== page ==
importantly -- are YOU going to be able to maintain the training? After
all, it's your dog.
of the things that I recommend is that whenever possible, it's always
nice to see the dog trainer's dog perform, and preferably around your
environment, not theirs. It's really nice to see if the dog trainer's
own dog can perform reliably in strange environments. If their own dog
can't do that, anskepticalll themselves a
trainer .... I'd be a little skeptical when they tell you that your dog
will be able to perform reliably, also. Read all about my girl, "Maddy" -- the poster girl for sound, effective training by a qualified professional.
mouthing other trainers is definitely a sign to look out for. They are
there to show you what THEY can do, and any hesitancy to have you also
check someone else out should not be tolerated. It's your dog, and your
trainers charge a fee for an evaluation, and some do not. I've
personally never believed in charging for one, but that is a decision
that you will have to make.
lot of different trainers do things a lot of different ways. It's wise
to at least hear them out, and see the results of what they might
perform for you in the demonstration. After all, whatever you are
presently doing may not be working. You also need to know that the
method they are using will work with your dog. You may want to ask if
they will give you a demonstration. We have no problems giving one, but
other trainers may. No harm in asking, though.
also good to ask the trainers if they have any sort of "follow-up"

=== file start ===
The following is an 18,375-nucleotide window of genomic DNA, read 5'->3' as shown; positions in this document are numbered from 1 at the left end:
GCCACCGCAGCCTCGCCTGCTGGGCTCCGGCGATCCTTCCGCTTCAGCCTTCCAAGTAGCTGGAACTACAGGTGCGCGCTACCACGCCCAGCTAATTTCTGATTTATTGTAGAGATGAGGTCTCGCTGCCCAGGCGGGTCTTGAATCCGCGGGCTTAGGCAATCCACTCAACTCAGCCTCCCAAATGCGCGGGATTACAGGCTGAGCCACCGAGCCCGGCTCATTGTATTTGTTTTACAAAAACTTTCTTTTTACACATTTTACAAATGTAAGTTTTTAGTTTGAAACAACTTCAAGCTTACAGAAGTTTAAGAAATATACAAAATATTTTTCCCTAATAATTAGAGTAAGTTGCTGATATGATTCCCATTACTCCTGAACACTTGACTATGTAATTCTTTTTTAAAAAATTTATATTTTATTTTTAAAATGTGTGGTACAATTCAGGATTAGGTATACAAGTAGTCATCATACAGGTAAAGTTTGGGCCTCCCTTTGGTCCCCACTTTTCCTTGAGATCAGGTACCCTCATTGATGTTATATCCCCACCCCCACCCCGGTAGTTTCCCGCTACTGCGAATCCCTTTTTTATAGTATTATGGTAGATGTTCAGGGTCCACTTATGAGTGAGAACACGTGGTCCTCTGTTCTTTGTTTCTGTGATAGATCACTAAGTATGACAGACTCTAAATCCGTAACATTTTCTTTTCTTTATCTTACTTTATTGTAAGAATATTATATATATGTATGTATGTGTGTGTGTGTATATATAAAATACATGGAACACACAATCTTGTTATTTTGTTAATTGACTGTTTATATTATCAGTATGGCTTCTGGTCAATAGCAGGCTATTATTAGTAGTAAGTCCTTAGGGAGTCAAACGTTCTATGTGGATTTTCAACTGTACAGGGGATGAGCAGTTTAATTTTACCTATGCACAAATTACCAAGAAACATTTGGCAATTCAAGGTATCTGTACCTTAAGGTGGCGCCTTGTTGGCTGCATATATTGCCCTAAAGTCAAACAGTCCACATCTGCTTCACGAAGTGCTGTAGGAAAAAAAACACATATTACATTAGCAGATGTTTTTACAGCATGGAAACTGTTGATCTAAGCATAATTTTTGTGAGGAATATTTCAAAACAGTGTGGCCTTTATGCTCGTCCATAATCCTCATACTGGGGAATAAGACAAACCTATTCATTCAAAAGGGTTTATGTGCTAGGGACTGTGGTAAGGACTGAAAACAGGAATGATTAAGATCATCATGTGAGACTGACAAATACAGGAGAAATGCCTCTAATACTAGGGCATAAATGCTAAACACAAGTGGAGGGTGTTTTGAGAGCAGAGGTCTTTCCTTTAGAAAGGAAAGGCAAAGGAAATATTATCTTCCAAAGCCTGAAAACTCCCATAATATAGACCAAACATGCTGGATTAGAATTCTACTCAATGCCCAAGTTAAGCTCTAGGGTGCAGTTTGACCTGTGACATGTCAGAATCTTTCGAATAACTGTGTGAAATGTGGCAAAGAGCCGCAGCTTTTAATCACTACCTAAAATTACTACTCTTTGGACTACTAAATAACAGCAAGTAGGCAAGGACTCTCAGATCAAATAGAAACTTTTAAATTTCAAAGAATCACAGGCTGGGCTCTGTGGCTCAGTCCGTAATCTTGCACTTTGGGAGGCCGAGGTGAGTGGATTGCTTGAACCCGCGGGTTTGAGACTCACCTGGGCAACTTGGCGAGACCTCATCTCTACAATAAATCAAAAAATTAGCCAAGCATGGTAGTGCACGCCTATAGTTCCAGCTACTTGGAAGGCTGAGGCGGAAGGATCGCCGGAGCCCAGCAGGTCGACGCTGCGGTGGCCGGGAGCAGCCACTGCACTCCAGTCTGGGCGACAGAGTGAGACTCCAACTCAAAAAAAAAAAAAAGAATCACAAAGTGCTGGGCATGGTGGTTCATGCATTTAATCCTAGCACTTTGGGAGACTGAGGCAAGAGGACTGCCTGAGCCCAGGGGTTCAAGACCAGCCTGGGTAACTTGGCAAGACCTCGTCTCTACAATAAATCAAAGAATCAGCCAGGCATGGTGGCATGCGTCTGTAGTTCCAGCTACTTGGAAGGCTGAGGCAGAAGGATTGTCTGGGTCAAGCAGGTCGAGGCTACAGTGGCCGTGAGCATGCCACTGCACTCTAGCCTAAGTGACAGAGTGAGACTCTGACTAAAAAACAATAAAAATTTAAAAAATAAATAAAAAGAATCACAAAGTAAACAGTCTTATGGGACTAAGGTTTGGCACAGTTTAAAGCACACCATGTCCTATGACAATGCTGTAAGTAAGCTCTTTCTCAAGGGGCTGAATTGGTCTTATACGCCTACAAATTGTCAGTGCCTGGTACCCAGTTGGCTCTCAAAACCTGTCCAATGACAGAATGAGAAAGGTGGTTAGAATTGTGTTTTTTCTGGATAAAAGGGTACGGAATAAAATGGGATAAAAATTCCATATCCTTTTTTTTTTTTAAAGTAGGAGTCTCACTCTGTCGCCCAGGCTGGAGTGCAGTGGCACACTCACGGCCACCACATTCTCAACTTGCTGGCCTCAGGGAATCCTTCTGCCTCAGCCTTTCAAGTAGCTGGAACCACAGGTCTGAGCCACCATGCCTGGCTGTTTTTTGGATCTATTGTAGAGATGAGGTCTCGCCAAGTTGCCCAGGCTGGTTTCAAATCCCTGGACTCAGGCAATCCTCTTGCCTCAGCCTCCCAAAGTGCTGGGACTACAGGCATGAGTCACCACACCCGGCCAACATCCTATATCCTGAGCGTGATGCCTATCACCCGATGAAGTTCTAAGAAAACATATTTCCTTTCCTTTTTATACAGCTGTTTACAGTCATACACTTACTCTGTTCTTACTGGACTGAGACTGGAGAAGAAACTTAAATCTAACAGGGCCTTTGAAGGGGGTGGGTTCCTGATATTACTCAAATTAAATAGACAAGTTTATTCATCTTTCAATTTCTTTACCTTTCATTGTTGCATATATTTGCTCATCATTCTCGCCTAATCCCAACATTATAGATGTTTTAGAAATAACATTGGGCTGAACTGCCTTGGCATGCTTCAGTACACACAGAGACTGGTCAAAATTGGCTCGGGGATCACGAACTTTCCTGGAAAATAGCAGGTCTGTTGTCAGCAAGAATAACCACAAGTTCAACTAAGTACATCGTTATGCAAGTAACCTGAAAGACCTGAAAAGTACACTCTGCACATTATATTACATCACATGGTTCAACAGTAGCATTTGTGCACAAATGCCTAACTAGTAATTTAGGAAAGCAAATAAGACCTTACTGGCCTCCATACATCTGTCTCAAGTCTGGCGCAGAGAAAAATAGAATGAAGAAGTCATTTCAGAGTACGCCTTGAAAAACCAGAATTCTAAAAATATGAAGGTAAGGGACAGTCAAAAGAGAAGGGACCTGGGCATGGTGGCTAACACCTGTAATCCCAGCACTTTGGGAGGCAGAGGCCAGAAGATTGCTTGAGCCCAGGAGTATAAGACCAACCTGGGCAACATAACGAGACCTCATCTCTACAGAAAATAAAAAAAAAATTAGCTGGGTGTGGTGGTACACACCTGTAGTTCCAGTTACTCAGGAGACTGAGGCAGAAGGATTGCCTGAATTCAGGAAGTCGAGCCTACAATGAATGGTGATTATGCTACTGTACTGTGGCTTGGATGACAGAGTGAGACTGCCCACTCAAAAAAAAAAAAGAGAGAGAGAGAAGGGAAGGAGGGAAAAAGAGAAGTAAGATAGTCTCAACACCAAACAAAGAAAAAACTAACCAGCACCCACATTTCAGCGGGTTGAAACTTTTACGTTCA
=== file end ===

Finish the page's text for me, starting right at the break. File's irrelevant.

program. If they do, will there be some sort of charge for it? "Price"
is usually a relative thing. It may end up costing you three times as
much, if the first couple of people that you hire aren't able to get
you the results that you're looking for. Results are what you are
after, and the length of time the trainer has been training is
irrelevant if he or she hasn't been getting results all that time. Some
people have been driving a car for 25 years, and still can't parallel
good thing to do is to talk to people that you see with a trained dog.
Perhaps they can recommend someone. Some people offer classes, and some
people only do one-on-one. Some do both. It's just really good to see
what is offered out there, and to meet the people, and to then make an
educated opinion once you have done that. Smart shopping always wins in
So with that said we here at Rapid Results Dog Training hope that you
will give us the chance to provide the best and most reliable
training in the area. Please call us at 216.3923.3378 to set up an
appointment for a free consultation and demonstration.